“I'm sure I've annoyed plenty,” said the Englishman, smiling, in reply to being asked if he sensed his passion for the contest and success in it had visibly had an effect on any of his opponents in six previous appearances.
“I mean, my percentage has been really nice, for me, and not for the guys I've played against, so I'm sure that's been pretty frustrating to be on the receiving end of that. It feels nice. I enjoy holing putts and winning matches. It's been a great ride. I'm never going to apologise for it. It's how match play should be played.”
Poulter is making his fourth appearance in the contest on US soil, having been on a winning team on his debut at Oakland Hills in 2004 before sparking Europe’s ‘Miracle at Medinah’ eight years later as he birdied five holes in a row to secure a crucial point in the penultimate session.
Does he still draw on those memories from the match in Chicago? “Always,” he declared. “I'm always looking on the highlight reel. It's pretty hard when you're pretty social media busy and there's often highlights of all the good things you've kind of done through the years, and obviously Medinah is one of those.
“It's good to get those positive vibes, a bit of confidence, and enjoy watching the celebrations that we had and the kind of golf that we played on Saturday and Sunday.”
With the Americans being represented by their strongest-ever side based on world rankings, Rory McIlroy reckons a victory on this occasion would surpass Medinah.
“We'll see how the week pans out to see if or how you want to place the event,” said Poulter in offering his opinion on that view. “It's going to be difficult. We don't have the full home support that we would normally have.
“I'm hoping we have some form of sing songs out there for us lot to entertain everyone, but it's always hard to turn around and say one is going to trump another one and however the makeup of that is going to be. I just think if we can come out on top Sunday night, it will be a pretty special one.”
Poulter has been nicknamed ‘The Postman’ for this event due to the fact he always seems to deliver, having even pulled on a postman’s fancy dress costume during the celebrations at Le Golf National in France in 2018.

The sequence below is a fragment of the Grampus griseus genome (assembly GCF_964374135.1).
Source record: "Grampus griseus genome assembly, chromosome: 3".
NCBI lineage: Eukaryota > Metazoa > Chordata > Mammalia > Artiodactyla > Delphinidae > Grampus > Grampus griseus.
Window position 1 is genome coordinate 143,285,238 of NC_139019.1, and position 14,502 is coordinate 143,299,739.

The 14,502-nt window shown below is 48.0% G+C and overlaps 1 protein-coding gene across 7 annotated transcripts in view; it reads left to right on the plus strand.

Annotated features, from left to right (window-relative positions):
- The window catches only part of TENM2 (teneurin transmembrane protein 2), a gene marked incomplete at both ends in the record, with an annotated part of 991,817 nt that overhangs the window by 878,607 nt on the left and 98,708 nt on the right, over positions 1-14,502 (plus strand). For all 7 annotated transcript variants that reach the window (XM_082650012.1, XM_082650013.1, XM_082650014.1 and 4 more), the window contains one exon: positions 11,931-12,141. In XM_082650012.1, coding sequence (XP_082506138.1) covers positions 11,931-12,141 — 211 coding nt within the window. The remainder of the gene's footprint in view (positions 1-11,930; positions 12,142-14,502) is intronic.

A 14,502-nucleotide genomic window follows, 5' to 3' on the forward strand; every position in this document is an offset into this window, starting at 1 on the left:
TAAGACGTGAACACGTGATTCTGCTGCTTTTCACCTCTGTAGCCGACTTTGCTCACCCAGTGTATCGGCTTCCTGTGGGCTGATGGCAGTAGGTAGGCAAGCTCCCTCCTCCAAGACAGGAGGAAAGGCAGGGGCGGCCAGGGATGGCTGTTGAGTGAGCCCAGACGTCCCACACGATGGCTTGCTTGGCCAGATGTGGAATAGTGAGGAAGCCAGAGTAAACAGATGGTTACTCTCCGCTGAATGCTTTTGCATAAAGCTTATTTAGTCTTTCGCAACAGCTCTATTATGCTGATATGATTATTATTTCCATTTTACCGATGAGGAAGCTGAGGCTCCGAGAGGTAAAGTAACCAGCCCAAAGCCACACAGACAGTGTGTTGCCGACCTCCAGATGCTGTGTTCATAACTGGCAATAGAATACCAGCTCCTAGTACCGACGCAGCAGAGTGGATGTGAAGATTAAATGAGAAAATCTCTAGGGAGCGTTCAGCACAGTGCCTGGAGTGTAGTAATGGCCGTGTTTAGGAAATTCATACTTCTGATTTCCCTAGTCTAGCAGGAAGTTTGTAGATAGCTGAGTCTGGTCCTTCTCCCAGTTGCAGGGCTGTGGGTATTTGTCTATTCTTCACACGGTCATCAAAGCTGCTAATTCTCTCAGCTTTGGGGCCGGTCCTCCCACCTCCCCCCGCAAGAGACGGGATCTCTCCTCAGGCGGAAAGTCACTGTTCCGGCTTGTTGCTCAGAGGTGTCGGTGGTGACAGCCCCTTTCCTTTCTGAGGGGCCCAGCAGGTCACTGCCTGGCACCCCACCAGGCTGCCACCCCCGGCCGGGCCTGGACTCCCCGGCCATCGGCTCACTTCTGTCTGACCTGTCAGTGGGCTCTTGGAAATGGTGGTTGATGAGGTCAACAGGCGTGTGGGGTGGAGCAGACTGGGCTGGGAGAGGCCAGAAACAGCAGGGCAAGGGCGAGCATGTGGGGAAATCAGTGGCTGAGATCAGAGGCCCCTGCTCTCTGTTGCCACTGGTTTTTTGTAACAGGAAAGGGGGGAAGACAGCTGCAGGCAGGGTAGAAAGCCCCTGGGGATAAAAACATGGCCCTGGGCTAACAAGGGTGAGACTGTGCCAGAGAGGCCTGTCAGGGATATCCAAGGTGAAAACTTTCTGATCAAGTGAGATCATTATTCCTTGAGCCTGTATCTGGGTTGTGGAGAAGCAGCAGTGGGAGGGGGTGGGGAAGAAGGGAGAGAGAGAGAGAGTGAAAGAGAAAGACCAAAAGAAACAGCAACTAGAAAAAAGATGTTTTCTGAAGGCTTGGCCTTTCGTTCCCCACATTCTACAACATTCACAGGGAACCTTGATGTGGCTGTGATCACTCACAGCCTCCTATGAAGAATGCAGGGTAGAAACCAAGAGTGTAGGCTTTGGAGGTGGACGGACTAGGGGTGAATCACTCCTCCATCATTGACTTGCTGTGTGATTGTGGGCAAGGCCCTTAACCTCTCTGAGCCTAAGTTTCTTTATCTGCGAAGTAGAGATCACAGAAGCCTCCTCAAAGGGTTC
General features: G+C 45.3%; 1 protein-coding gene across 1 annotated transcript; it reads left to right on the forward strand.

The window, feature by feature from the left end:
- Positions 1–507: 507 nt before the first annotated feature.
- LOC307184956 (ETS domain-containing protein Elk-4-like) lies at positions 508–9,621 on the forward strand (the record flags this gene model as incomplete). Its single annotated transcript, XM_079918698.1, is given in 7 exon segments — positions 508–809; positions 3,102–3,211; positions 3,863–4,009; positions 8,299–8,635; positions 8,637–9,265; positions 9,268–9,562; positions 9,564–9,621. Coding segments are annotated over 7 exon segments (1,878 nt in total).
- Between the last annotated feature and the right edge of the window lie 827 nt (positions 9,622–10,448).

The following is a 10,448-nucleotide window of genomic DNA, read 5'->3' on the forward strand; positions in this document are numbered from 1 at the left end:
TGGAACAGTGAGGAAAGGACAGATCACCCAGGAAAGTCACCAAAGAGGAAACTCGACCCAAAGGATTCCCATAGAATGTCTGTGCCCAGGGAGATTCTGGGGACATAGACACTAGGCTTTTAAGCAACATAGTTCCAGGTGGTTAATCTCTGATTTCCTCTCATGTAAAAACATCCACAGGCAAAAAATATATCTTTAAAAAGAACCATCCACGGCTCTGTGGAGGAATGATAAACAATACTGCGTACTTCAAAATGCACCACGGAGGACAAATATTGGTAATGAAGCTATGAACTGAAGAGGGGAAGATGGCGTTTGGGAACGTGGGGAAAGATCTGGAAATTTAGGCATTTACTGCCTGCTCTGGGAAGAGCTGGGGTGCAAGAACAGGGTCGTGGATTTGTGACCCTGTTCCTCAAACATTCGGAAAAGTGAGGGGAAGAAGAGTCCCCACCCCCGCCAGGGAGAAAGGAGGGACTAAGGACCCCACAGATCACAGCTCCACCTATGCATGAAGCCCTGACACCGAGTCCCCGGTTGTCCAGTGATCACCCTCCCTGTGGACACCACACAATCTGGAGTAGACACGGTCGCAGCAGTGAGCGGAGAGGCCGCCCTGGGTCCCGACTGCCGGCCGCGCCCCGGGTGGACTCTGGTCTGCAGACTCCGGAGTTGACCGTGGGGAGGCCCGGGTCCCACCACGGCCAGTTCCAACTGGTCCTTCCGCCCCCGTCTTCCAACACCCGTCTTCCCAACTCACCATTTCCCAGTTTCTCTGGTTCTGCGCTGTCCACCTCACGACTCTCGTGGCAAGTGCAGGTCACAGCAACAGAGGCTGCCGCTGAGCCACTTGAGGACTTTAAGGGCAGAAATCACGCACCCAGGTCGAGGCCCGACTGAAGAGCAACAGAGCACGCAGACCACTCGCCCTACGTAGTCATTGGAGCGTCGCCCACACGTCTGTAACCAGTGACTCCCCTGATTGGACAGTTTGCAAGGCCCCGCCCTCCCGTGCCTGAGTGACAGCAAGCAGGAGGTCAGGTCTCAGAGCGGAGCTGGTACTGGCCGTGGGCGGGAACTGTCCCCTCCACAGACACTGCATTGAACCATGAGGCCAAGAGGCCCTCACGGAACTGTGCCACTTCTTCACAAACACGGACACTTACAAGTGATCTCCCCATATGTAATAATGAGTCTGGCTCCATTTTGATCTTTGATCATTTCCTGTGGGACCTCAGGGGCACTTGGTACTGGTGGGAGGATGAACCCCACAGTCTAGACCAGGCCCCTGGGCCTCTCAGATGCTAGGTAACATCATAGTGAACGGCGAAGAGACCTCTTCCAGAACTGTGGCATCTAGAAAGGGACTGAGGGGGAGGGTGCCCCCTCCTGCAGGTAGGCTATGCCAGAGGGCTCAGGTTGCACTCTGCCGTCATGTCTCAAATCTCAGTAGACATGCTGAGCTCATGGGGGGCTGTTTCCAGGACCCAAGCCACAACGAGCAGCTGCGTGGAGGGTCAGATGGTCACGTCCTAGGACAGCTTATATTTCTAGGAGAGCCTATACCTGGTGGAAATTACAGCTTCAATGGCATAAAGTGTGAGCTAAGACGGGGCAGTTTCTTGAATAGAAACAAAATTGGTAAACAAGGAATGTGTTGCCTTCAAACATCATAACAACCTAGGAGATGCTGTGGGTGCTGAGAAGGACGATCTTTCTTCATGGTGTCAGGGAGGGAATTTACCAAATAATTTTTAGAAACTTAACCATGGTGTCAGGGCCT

“I hate losing,” he said of why the Ryder Cup brings out his best golf. “You see the guy when you play match play, you know what you have to do when you tee up on the first hole. You can control a match. You can dictate a match. You can play certain shots to try and put your opponent under pressure.
“You can't do that in stroke play really unless it comes down to the back nine and the group you're in you're actually clear of the rest of the field.
“It's just a fun game of chess, to be honest, to enjoy what that means, that you're under pressure right from the get-go. It just doesn't happen in stroke play. It's kind of like you plod your way into the tournament, but it's back nine Sunday mentality every single time you tee it up.”
Bryson DeChambeau plans to let rip on almost every hole at the Wisconsin venue, hoping to achieve 200 miles an hour ball speed using a 45-inch driver in the event.
“We’ll see,” said Poulter of whether distance can be a big advantage to Steve Stricker’s side in the 43rd edition. “I don't really know. I'm not a guy that sits down and tries to work out if Bryson is going to be 120 yards in front and how that looks on paper, right.
“I mean, generally through the team they're going to hit it further than we are. The wind is going to change on us on Friday, so certain holes that we've already played are going to play a little bit different.
“There's a blend between long irons and short irons dependent on that wind direction. We've got some short par-4s that if the given wind allows, then some of those are going to be reachable.
“What we have got around these greens is rough and bunkers that are pretty deep. The rough, the lies you get around the greens, you can't predict it. You can miss a green by three feet and have an unplayable lie. You can miss the green by five yards and you have a kind of nice lie.
I think that is kind of the unknown at the minute, and if you're going to start to leak a few here and there, it's going to be difficult. Strategy is going to be really interesting this week of how that plays out.”
Poulter’s only disappointment so far as a player in this event came in 2008 at Valhalla, where he won four matches out of four but ended up on a losing side as Paul Azinger’s ‘pod system’ prevailed against a visiting team captained by Nick Faldo.
“Yeah, that was miserable,” admitted Poulter. “Even though I picked up four points that week, it meant nothing. To do that and lose is pretty depressing. You'd rather lose four matches and win. I'd still be pretty happy on Sunday night if I was to play it out that way this week.”